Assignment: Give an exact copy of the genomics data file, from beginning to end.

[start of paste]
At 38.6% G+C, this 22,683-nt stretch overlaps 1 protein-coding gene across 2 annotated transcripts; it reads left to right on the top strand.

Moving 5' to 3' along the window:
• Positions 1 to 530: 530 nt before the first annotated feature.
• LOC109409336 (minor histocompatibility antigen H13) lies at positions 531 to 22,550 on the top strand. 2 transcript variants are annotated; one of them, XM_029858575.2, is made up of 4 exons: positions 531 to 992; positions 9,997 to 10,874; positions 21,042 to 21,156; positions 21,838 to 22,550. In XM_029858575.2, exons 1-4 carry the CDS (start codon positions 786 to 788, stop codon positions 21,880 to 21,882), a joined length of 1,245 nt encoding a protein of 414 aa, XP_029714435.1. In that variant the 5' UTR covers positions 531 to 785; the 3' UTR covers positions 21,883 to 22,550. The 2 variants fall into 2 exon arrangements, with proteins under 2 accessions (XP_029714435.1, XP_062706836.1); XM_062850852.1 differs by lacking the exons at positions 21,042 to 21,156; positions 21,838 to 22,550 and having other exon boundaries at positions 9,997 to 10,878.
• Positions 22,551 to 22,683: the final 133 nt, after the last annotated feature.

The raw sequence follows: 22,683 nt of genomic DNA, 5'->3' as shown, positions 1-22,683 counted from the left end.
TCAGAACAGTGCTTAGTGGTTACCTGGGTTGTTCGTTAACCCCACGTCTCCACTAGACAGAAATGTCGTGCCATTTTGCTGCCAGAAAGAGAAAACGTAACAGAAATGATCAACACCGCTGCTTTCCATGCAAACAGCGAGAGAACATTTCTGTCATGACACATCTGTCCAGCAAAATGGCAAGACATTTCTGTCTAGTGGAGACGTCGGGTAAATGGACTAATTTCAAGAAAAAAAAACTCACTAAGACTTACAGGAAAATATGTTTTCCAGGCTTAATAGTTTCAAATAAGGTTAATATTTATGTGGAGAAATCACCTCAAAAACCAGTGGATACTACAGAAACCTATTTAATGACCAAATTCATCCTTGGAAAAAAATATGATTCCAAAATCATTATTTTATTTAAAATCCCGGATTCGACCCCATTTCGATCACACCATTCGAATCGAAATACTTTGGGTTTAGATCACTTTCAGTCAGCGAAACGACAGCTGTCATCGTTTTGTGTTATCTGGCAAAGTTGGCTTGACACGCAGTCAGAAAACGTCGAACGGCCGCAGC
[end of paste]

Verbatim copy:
At 38.6% G+C, this 22,683-nt stretch overlaps 1 protein-coding gene across 2 annotated transcripts; it reads left to right on the top strand.

Moving 5' to 3' along the window:
• Positions 1 to 530: 530 nt before the first annotated feature.
• LOC109409336 (minor histocompatibility antigen H13) lies at positions 531 to 22,550 on the top strand. 2 transcript variants are annotated; one of them, XM_029858575.2, is made up of 4 exons: positions 531 to 992; positions 9,997 to 10,874; positions 21,042 to 21,156; positions 21,838 to 22,550. In XM_029858575.2, exons 1-4 carry the CDS (start codon positions 786 to 788, stop codon positions 21,880 to 21,882), a joined length of 1,245 nt encoding a protein of 414 aa, XP_029714435.1. In that variant the 5' UTR covers positions 531 to 785; the 3' UTR covers positions 21,883 to 22,550. The 2 variants fall into 2 exon arrangements, with proteins under 2 accessions (XP_029714435.1, XP_062706836.1); XM_062850852.1 differs by lacking the exons at positions 21,042 to 21,156; positions 21,838 to 22,550 and having other exon boundaries at positions 9,997 to 10,878.
• Positions 22,551 to 22,683: the final 133 nt, after the last annotated feature.

The raw sequence follows: 22,683 nt of genomic DNA, 5'->3' as shown, positions 1-22,683 counted from the left end.
TCAGAACAGTGCTTAGTGGTTACCTGGGTTGTTCGTTAACCCCACGTCTCCACTAGACAGAAATGTCGTGCCATTTTGCTGCCAGAAAGAGAAAACGTAACAGAAATGATCAACACCGCTGCTTTCCATGCAAACAGCGAGAGAACATTTCTGTCATGACACATCTGTCCAGCAAAATGGCAAGACATTTCTGTCTAGTGGAGACGTCGGGTAAATGGACTAATTTCAAGAAAAAAAAACTCACTAAGACTTACAGGAAAATATGTTTTCCAGGCTTAATAGTTTCAAATAAGGTTAATATTTATGTGGAGAAATCACCTCAAAAACCAGTGGATACTACAGAAACCTATTTAATGACCAAATTCATCCTTGGAAAAAAATATGATTCCAAAATCATTATTTTATTTAAAATCCCGGATTCGACCCCATTTCGATCACACCATTCGAATCGAAATACTTTGGGTTTAGATCACTTTCAGTCAGCGAAACGACAGCTGTCATCGTTTTGTGTTATCTGGCAAAGTTGGCTTGACACGCAGTCAGAAAACGTCGAACGGCCGCAGC